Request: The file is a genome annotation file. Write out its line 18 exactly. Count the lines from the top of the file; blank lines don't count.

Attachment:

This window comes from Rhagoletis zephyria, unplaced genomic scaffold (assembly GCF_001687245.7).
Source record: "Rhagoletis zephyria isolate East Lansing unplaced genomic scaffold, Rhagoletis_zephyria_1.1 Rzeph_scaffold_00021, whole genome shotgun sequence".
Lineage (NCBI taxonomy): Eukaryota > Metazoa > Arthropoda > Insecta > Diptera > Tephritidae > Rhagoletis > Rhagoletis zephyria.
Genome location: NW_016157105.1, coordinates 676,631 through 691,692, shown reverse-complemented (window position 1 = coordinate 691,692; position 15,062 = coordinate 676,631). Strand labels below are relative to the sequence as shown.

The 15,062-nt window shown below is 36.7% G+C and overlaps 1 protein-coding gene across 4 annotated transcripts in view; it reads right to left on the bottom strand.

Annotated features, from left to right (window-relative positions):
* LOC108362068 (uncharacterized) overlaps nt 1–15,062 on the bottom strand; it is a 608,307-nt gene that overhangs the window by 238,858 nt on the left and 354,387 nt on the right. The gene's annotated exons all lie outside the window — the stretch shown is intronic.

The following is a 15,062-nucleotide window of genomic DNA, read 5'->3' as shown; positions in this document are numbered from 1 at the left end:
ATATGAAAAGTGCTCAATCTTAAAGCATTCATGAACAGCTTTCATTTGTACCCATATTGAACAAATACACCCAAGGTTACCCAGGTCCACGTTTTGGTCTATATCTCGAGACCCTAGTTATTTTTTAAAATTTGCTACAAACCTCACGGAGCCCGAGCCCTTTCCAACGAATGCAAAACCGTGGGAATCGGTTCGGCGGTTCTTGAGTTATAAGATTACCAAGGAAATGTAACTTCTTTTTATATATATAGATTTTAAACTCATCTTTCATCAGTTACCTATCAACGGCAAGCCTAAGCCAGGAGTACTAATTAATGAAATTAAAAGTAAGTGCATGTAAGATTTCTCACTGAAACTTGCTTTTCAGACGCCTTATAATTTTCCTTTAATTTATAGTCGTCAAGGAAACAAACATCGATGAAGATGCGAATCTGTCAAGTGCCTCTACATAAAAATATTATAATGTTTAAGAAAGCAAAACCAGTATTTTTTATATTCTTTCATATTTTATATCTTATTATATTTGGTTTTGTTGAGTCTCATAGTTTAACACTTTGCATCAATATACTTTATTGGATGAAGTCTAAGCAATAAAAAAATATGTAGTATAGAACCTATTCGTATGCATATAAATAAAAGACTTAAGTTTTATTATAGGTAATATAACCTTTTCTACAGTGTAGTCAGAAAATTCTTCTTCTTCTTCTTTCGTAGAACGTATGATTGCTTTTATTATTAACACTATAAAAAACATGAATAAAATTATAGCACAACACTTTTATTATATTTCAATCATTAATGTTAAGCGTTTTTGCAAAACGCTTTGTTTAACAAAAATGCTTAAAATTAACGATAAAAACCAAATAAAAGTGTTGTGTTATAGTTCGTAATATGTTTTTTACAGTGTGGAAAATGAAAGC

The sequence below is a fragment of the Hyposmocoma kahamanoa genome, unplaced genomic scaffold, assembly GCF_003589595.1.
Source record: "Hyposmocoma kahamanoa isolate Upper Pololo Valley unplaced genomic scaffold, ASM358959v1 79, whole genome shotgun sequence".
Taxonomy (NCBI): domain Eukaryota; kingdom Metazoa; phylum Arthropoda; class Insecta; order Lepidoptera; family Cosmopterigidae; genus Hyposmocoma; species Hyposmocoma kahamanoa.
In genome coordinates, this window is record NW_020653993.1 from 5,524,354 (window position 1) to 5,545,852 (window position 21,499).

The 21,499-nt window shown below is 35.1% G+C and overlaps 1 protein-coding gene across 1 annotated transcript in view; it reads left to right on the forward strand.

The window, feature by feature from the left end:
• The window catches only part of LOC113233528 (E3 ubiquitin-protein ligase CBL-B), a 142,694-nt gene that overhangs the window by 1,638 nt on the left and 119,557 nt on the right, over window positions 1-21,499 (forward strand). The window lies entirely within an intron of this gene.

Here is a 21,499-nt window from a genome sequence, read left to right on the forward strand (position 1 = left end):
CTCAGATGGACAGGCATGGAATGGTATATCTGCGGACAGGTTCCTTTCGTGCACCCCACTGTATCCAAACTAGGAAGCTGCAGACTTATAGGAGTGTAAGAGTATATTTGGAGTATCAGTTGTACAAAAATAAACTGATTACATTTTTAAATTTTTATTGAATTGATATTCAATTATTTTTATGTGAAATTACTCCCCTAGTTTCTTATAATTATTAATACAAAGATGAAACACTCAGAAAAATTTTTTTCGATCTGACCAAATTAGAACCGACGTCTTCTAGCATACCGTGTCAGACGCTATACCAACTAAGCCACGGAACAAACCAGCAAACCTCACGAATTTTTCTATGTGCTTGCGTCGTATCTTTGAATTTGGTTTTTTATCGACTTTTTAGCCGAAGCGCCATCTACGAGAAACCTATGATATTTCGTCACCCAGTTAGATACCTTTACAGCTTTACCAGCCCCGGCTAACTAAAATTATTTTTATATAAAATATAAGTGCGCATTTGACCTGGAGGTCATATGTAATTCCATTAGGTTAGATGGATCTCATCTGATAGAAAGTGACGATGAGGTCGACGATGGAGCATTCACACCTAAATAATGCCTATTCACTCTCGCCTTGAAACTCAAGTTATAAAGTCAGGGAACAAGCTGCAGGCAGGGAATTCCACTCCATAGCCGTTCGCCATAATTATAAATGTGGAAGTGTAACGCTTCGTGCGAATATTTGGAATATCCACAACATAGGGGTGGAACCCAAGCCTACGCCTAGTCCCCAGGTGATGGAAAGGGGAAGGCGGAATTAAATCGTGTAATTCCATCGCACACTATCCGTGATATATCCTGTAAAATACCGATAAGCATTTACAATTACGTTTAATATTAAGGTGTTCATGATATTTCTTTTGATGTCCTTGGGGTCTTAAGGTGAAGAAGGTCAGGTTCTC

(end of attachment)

CTCAGATGGACAGGCATGGAATGGTATATCTGCGGACAGGTTCCTTTCGTGCACCCCACTGTATCCAAACTAGGAAGCTGCAGACTTATAGGAGTGTAAGAGTATATTTGGAGTATCAGTTGTACAAAAATAAACTGATTACATTTTTAAATTTTTATTGAATTGATATTCAATTATTTTTATGTGAAATTACTCCCCTAGTTTCTTATAATTATTAATACAAAGATGAAACACTCAGAAAAATTTTTTTCGATCTGACCAAATTAGAACCGACGTCTTCTAGCATACCGTGTCAGACGCTATACCAACTAAGCCACGGAACAAACCAGCAAACCTCACGAATTTTTCTATGTGCTTGCGTCGTATCTTTGAATTTGGTTTTTTATCGACTTTTTAGCCGAAGCGCCATCTACGAGAAACCTATGATATTTCGTCACCCAGTTAGATACCTTTACAGCTTTACCAGCCCCGGCTAACTAAAATTATTTTTATATAAAATATAAGTGCGCATTTGACCTGGAGGTCATATGTAATTCCATTAGGTTAGATGGATCTCATCTGATAGAAAGTGACGATGAGGTCGACGATGGAGCATTCACACCTAAATAATGCCTATTCACTCTCGCCTTGAAACTCAAGTTATAAAGTCAGGGAACAAGCTGCAGGCAGGGAATTCCACTCCATAGCCGTTCGCCATAATTATAAATGTGGAAGTGTAACGCTTCGTGCGAATATTTGGAATATCCACAACATAGGGGTGGAACCCAAGCCTACGCCTAGTCCCCAGGTGATGGAAAGGGGAAGGCGGAATTAAATCGTGTAATTCCATCGCACACTATCCGTGATATATCCTGTAAAATACCGATAAGCATTTACAATTACGTTTAATATTAAGGTGTTCATGATATTTCTTTTGATGTCCTTGGGGTCTTAAGGTGAAGAAGGTCAGGTTCTC